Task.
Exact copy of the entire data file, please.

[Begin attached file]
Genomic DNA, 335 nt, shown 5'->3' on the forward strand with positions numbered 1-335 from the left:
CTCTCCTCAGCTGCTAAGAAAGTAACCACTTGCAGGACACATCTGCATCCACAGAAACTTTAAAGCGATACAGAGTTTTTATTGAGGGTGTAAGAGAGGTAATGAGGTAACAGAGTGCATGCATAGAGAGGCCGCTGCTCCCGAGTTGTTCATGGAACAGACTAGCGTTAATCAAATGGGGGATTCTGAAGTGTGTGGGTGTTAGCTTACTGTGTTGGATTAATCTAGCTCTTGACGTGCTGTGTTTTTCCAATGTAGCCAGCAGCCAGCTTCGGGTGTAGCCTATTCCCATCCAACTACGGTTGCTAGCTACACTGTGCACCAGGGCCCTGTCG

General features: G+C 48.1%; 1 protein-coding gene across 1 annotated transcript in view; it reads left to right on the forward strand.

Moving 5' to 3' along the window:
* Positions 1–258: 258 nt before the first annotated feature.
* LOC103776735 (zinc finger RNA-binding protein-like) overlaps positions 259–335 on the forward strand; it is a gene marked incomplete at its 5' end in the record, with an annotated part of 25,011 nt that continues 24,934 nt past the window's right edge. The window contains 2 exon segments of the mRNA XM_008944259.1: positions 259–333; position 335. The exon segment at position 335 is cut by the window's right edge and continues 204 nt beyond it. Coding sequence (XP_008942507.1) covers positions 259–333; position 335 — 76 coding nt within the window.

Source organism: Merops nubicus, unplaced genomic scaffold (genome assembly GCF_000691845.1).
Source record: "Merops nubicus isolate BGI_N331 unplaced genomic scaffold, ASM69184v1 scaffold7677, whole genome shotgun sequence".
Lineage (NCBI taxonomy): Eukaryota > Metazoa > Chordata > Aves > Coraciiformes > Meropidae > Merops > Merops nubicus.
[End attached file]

Genomic DNA, 335 nt, shown 5'->3' on the forward strand with positions numbered 1-335 from the left:
CTCTCCTCAGCTGCTAAGAAAGTAACCACTTGCAGGACACATCTGCATCCACAGAAACTTTAAAGCGATACAGAGTTTTTATTGAGGGTGTAAGAGAGGTAATGAGGTAACAGAGTGCATGCATAGAGAGGCCGCTGCTCCCGAGTTGTTCATGGAACAGACTAGCGTTAATCAAATGGGGGATTCTGAAGTGTGTGGGTGTTAGCTTACTGTGTTGGATTAATCTAGCTCTTGACGTGCTGTGTTTTTCCAATGTAGCCAGCAGCCAGCTTCGGGTGTAGCCTATTCCCATCCAACTACGGTTGCTAGCTACACTGTGCACCAGGGCCCTGTCG

General features: G+C 48.1%; 1 protein-coding gene across 1 annotated transcript in view; it reads left to right on the forward strand.

Moving 5' to 3' along the window:
* Positions 1–258: 258 nt before the first annotated feature.
* LOC103776735 (zinc finger RNA-binding protein-like) overlaps positions 259–335 on the forward strand; it is a gene marked incomplete at its 5' end in the record, with an annotated part of 25,011 nt that continues 24,934 nt past the window's right edge. The window contains 2 exon segments of the mRNA XM_008944259.1: positions 259–333; position 335. The exon segment at position 335 is cut by the window's right edge and continues 204 nt beyond it. Coding sequence (XP_008942507.1) covers positions 259–333; position 335 — 76 coding nt within the window.

Source organism: Merops nubicus, unplaced genomic scaffold (genome assembly GCF_000691845.1).
Source record: "Merops nubicus isolate BGI_N331 unplaced genomic scaffold, ASM69184v1 scaffold7677, whole genome shotgun sequence".
Lineage (NCBI taxonomy): Eukaryota > Metazoa > Chordata > Aves > Coraciiformes > Meropidae > Merops > Merops nubicus.